For some, open-plan offices can prove to be too distracting and uninspiring. And while it’s true that more and more companies have been designing inspiring workplaces in recent years, it’s quite possible that remote working brings a level of personalization that an office just cannot compete with.
Free from the clutter and background noises that can sometimes be found in traditional office environments, many remote workers find that the freedom to create their own office – whether it’s a zen-like quiet space for optimal concentration or a colorful creative hub for added inspiration – can make all the difference.
Remote working has the potential to bring a higher degree of flexibility, giving workers more control over their working day. Instead of working a standard 9–5, they can shape their working day to best suit their personal preferences.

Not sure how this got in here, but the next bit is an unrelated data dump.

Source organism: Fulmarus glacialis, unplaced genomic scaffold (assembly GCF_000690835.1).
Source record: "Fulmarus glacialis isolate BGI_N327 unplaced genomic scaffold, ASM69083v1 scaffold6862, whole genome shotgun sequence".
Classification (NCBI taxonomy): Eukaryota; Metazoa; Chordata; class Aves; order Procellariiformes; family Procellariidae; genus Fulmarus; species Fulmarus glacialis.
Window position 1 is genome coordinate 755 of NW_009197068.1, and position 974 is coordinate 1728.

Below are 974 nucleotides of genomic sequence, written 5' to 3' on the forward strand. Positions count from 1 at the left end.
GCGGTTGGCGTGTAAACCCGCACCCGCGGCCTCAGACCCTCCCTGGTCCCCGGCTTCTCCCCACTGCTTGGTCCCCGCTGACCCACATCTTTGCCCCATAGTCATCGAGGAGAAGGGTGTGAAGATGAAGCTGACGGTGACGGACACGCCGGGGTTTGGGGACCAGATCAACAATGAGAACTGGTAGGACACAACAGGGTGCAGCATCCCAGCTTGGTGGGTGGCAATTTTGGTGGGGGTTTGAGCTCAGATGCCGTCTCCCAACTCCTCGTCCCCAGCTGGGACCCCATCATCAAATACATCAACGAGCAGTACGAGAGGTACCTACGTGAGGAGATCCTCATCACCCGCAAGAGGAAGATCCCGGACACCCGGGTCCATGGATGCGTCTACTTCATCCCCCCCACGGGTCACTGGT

This is typified by those who work remotely as part of the gig economy – workers including freelance writers, designers, and programmers – who benefit from project-based employment and have more freedom over how and when they work, as well as who they work for.
Remote working can break down borders, making geographical barriers a thing of the past. For companies, this means hiring talent from anywhere in the world, without the previous costs associated with relocation.
For workers, this means having an unprecedented level of choice when it comes to job opportunities. This, in turn, affects where many people choose to live – those living in rural areas will no longer feel pressured to move to a city for work, leading to less congestion in cities and a suburban revitalization.
While there are many benefits to remote working when compared to working in a traditional office environment, there are some potential obstacles companies will need to overcome to make a successful transition to remote working.